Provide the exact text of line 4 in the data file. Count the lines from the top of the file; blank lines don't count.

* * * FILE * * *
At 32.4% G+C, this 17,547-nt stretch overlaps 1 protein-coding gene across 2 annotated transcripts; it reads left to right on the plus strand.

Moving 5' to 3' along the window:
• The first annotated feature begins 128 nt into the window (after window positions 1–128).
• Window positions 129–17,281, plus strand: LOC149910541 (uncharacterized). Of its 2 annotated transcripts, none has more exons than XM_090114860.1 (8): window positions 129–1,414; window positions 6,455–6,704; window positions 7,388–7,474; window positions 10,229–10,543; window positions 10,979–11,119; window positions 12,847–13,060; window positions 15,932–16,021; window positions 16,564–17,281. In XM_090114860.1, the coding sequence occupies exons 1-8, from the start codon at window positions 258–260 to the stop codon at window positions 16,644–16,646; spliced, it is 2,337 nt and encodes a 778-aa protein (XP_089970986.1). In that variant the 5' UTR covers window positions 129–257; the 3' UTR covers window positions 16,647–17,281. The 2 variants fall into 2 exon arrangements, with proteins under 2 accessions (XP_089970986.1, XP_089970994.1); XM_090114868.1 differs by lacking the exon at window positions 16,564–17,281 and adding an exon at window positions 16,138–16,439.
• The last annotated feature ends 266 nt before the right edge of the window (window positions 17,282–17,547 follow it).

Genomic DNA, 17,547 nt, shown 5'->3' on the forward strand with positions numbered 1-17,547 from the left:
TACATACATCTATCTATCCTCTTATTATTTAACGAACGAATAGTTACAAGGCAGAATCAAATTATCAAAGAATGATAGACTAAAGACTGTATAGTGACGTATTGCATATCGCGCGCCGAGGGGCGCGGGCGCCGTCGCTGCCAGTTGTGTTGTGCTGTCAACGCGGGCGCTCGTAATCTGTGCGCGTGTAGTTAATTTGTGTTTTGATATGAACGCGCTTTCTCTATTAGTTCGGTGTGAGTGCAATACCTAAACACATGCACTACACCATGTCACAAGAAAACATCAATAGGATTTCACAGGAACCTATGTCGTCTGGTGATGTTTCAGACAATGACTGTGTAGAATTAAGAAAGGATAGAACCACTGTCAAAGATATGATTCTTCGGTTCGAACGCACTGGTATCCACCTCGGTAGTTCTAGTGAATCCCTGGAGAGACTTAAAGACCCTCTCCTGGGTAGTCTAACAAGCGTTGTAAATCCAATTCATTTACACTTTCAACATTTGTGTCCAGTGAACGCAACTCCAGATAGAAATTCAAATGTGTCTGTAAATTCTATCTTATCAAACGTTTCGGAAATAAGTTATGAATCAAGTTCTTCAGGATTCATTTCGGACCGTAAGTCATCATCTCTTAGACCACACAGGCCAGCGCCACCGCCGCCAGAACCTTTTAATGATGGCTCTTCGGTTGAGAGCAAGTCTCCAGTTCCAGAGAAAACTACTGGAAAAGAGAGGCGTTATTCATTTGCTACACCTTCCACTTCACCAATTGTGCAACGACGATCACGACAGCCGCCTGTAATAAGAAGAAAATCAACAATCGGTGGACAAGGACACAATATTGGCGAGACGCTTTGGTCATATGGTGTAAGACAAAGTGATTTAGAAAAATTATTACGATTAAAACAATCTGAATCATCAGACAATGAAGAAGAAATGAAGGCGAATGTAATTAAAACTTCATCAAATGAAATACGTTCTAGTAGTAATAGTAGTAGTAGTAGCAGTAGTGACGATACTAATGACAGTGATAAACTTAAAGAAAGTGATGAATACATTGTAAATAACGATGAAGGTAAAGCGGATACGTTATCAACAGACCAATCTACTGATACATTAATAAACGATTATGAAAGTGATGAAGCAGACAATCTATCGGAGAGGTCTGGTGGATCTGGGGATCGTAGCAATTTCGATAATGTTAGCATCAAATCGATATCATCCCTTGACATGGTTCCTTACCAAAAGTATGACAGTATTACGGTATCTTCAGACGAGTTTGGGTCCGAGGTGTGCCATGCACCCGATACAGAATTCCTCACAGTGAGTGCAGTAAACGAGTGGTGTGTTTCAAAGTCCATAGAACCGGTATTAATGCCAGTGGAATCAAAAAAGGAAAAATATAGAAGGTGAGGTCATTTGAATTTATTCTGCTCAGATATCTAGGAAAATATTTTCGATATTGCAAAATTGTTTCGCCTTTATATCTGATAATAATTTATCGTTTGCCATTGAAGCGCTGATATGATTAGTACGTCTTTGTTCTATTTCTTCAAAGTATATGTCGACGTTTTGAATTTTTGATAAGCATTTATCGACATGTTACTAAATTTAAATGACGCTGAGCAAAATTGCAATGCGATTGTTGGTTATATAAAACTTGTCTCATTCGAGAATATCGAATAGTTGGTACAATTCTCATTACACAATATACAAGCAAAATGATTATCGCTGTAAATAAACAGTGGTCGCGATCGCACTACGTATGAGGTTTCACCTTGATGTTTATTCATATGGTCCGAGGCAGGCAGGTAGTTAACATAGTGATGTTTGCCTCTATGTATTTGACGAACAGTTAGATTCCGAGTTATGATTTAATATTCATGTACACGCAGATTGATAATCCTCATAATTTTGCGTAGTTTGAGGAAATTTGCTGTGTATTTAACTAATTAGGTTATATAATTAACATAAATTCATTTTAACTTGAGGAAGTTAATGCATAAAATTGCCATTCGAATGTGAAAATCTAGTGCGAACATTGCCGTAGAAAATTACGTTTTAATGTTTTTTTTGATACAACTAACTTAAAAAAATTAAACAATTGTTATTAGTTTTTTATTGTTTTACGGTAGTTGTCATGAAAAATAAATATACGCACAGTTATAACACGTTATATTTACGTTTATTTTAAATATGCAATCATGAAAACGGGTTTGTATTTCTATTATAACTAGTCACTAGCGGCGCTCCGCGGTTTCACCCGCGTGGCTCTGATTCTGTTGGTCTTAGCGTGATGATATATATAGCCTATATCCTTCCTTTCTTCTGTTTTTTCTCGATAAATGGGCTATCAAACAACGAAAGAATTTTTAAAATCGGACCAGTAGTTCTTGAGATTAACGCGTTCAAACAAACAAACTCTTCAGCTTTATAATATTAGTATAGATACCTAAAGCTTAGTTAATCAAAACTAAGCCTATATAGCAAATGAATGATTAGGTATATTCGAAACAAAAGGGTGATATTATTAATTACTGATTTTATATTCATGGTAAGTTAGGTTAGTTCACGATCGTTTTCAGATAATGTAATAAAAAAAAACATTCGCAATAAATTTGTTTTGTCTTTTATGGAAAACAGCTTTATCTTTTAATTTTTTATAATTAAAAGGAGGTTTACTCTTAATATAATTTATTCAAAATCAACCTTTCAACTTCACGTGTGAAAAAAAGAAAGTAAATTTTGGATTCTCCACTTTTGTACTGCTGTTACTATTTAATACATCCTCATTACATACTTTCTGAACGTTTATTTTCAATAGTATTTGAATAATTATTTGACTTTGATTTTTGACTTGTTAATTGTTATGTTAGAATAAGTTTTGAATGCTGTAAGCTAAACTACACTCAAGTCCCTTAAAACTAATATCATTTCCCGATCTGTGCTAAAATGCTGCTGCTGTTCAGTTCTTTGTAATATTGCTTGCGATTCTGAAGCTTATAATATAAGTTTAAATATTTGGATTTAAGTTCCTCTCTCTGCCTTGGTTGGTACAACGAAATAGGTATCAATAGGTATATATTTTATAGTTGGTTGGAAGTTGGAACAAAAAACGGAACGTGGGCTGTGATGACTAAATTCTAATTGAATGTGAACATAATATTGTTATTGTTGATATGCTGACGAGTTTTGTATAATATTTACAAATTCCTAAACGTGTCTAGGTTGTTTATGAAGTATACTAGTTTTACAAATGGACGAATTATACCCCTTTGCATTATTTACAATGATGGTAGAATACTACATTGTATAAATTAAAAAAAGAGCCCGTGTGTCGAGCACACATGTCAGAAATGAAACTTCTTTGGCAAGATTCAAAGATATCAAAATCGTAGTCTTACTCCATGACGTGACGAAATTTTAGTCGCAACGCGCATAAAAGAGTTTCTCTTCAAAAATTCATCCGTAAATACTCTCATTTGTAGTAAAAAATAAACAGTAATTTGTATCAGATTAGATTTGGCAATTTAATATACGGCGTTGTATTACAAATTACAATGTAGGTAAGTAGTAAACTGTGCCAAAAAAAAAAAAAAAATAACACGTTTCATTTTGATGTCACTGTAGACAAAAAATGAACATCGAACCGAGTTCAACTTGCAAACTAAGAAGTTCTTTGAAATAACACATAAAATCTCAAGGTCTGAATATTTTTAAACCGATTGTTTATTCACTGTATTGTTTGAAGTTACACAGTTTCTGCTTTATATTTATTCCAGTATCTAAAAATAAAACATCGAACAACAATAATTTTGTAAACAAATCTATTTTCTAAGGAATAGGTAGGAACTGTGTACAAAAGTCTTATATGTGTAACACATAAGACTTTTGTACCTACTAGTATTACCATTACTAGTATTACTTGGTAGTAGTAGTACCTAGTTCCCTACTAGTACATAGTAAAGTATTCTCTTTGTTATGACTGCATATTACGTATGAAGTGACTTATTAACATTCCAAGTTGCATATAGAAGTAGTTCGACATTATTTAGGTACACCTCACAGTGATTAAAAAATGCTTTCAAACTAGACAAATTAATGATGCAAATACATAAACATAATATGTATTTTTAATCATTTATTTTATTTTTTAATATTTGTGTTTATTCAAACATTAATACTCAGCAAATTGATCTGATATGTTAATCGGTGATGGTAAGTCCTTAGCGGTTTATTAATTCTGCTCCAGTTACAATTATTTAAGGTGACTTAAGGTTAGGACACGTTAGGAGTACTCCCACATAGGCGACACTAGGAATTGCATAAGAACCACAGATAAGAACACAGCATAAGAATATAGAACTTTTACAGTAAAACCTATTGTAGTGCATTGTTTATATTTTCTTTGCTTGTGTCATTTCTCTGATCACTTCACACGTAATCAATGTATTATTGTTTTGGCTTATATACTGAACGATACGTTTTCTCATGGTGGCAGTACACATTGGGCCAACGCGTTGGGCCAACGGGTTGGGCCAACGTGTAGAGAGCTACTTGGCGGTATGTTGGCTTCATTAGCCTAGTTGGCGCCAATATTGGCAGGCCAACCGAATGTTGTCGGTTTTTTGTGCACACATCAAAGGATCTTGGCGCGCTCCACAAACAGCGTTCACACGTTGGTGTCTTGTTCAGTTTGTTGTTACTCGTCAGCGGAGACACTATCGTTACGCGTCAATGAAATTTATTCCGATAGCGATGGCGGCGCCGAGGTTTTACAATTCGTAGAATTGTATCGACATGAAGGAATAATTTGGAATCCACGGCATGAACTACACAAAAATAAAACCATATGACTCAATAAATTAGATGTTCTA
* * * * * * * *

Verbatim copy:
• Window positions 129–17,281, plus strand: LOC149910541 (uncharacterized). Of its 2 annotated transcripts, none has more exons than XM_090114860.1 (8): window positions 129–1,414; window positions 6,455–6,704; window positions 7,388–7,474; window positions 10,229–10,543; window positions 10,979–11,119; window positions 12,847–13,060; window positions 15,932–16,021; window positions 16,564–17,281. In XM_090114860.1, the coding sequence occupies exons 1-8, from the start codon at window positions 258–260 to the stop codon at window positions 16,644–16,646; spliced, it is 2,337 nt and encodes a 778-aa protein (XP_089970986.1). In that variant the 5' UTR covers window positions 129–257; the 3' UTR covers window positions 16,647–17,281. The 2 variants fall into 2 exon arrangements, with proteins under 2 accessions (XP_089970986.1, XP_089970994.1); XM_090114868.1 differs by lacking the exon at window positions 16,564–17,281 and adding an exon at window positions 16,138–16,439.